I am not going to tell you the story. But I will tell you about the story. This is not the story.
When I was on vacation with my parents, long ago, when I was an artist, we travelled to Banff, Canada. We rode a gondola to the top of this amazing mountain range and stared out across one of the most beautiful valleys I’ve ever seen. The brilliant blue sky. The dark forest green trees. The white mountain tops. The winding, icey, pale blue river that spun its way through the middle of it all. It was gorgeous. I found myself staring at it, forgetting the time, the people around me, as everything stood still for what felt like years.
I vowed never to take a photo, draw, paint or otherwise attempt to render what that landscape looked like. The only thing I could do was express in words, something intangible, what it looked like. Only the passion of my words would it really give any sense of obscure justice to what I saw that day.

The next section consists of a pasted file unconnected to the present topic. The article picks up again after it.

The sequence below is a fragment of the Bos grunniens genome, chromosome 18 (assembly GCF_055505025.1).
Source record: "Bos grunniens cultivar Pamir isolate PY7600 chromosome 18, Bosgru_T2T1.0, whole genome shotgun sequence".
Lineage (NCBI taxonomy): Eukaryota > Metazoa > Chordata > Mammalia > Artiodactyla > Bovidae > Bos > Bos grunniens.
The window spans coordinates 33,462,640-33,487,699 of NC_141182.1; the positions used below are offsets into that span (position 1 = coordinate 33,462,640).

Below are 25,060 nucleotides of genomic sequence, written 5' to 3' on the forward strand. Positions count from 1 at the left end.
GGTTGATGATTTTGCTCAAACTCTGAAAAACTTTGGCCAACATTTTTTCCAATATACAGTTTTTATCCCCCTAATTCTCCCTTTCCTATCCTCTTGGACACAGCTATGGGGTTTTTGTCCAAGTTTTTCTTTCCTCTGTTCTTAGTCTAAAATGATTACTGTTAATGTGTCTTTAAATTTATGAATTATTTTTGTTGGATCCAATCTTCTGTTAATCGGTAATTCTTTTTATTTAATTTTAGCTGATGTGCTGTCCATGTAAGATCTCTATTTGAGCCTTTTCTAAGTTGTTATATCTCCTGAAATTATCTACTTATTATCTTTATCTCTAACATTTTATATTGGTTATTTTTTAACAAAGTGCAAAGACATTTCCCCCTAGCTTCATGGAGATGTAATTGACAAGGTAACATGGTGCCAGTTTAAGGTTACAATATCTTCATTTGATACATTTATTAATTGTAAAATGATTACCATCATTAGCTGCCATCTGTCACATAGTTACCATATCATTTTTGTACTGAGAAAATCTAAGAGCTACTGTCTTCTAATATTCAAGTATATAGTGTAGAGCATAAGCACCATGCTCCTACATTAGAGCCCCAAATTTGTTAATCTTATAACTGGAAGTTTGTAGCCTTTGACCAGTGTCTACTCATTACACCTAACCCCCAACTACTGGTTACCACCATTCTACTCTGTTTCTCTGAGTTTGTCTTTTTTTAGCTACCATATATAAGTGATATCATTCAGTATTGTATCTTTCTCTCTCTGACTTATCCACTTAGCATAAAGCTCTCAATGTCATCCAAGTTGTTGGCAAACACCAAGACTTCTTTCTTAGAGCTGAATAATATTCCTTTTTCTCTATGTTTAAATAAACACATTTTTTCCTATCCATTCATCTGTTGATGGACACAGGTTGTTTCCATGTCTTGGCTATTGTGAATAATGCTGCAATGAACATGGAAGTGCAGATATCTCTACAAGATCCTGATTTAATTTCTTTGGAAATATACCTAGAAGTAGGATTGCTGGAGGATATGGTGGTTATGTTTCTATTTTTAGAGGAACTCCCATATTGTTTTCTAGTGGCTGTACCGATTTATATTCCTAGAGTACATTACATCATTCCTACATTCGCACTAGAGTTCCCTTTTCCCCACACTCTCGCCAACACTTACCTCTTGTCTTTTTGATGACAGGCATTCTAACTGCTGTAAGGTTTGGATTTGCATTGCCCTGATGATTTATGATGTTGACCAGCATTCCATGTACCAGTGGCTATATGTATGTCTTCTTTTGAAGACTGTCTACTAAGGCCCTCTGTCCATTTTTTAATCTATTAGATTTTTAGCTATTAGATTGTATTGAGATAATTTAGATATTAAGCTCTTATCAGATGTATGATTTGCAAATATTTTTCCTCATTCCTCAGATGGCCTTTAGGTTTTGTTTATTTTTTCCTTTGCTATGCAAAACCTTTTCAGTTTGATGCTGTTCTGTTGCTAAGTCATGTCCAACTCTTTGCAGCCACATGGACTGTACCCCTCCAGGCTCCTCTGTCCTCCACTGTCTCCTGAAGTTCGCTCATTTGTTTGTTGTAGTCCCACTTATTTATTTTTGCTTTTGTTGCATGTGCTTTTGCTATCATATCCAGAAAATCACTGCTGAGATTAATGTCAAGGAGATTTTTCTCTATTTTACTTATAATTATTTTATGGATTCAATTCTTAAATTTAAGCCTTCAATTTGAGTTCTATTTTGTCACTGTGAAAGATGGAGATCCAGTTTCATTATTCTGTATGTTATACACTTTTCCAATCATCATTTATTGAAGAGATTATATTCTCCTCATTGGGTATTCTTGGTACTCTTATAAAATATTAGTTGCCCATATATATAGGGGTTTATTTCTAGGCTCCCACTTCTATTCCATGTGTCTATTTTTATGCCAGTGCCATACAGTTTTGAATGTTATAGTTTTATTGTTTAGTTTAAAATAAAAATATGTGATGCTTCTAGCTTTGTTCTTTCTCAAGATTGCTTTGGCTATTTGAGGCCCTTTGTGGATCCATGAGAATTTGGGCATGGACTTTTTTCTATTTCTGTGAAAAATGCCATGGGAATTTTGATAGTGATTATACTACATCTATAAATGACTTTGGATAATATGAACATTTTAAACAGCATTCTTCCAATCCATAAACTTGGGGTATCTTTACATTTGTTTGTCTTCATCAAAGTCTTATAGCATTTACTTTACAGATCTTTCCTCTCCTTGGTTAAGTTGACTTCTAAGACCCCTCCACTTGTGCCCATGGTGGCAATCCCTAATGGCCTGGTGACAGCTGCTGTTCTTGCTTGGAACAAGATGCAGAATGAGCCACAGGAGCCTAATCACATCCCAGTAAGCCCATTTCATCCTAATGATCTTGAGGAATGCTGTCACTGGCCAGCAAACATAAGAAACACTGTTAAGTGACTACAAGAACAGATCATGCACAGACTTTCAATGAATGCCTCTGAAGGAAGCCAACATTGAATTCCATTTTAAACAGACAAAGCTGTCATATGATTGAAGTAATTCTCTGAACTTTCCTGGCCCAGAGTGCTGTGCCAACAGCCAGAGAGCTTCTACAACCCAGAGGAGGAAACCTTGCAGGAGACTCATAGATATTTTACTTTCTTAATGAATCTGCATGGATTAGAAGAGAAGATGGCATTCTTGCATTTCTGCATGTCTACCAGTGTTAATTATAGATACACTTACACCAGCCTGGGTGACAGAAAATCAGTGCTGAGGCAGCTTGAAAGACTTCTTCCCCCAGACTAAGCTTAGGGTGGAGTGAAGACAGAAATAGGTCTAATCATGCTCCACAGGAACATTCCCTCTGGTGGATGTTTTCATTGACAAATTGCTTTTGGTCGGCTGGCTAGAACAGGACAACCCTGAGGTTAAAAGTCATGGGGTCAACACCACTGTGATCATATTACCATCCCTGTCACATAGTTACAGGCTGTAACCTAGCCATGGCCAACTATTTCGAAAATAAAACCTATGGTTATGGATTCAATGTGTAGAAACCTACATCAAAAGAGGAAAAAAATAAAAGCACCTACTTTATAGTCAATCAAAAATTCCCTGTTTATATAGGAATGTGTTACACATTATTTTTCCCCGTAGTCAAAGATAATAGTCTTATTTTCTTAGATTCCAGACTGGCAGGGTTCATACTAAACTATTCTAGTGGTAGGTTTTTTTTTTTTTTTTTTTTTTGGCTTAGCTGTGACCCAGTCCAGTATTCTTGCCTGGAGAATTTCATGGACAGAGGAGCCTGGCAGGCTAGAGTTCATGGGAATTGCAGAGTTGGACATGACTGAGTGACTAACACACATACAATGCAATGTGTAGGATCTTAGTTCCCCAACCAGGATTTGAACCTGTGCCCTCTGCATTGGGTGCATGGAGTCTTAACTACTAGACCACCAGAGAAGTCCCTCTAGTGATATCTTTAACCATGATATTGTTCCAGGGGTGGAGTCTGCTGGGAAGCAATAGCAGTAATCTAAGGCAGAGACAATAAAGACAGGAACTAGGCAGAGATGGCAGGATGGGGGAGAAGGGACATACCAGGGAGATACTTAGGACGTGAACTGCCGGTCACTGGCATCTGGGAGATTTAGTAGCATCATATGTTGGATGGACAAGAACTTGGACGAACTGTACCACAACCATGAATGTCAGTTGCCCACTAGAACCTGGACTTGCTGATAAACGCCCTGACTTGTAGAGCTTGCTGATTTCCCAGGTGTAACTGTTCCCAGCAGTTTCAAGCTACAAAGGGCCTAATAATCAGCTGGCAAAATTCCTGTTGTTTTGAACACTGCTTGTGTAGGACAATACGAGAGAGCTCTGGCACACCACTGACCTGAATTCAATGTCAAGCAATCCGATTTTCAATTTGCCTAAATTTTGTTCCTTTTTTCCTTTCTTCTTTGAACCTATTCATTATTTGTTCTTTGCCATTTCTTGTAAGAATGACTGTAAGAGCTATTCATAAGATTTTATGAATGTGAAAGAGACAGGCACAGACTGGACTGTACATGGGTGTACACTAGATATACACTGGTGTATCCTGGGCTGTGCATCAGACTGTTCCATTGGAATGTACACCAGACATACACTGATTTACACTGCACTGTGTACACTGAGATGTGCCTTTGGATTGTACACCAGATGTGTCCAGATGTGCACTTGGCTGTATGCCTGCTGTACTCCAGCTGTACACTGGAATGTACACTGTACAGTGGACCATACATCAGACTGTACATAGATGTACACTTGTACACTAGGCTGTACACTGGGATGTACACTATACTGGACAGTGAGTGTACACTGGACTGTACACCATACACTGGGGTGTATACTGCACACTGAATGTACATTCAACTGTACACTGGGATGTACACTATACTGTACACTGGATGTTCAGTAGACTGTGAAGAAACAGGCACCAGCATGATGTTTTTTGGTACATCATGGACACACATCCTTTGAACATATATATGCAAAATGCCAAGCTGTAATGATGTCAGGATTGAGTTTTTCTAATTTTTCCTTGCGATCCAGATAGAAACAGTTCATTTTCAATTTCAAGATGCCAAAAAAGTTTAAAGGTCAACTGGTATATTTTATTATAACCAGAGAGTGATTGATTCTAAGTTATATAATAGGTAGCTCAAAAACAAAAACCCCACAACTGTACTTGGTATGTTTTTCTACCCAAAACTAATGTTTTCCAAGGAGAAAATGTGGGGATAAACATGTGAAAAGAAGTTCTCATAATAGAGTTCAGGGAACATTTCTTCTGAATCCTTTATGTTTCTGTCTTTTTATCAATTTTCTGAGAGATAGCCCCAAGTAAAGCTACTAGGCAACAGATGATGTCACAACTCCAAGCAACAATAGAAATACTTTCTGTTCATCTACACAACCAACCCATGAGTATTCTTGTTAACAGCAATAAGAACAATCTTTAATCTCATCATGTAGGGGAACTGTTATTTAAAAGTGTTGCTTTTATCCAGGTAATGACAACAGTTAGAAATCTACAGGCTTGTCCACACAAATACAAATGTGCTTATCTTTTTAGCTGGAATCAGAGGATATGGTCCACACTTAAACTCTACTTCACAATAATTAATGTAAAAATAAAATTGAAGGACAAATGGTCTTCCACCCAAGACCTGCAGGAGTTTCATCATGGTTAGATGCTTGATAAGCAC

This story, the one you’re hoping to read here but won’t find here, is exactly that. This story is not one where you can identify with it. It’s not a fake story, pushed into your tv with the hope that it is realistic. It’s so far fetched that you would never believe it was true unless you saw those words that said “based on a true story” before or after it. But it is real.
It’s compelling. It pushes the you not to feel pity for the person who went through it, because there really is a happy continuation (not “ending”). After hearing it, I consider my own fragile life. I consider my own frailty. I consider what I do not have the capacity to consider. Life. Death. Love. Fear.
It’s relevant. It’s happened within your lifetime (unless you’re two years old and can read already). It happened in a smallish town. Just a regular town. Just a regular hospital. Just a bunch of regular folks like you and I, but with one exception – God’s hand on their lives in a miraculous way.
So, my good friend, Misha Thompson, has written the first part of her story. Please, consider it’s implications, applications, and let it affect how you live. Please, don’t brush it off (if you can).
Please, read it.. [Update: Sorry, she has since password protected her blog.]
[tags]story, misha thompson[/tags]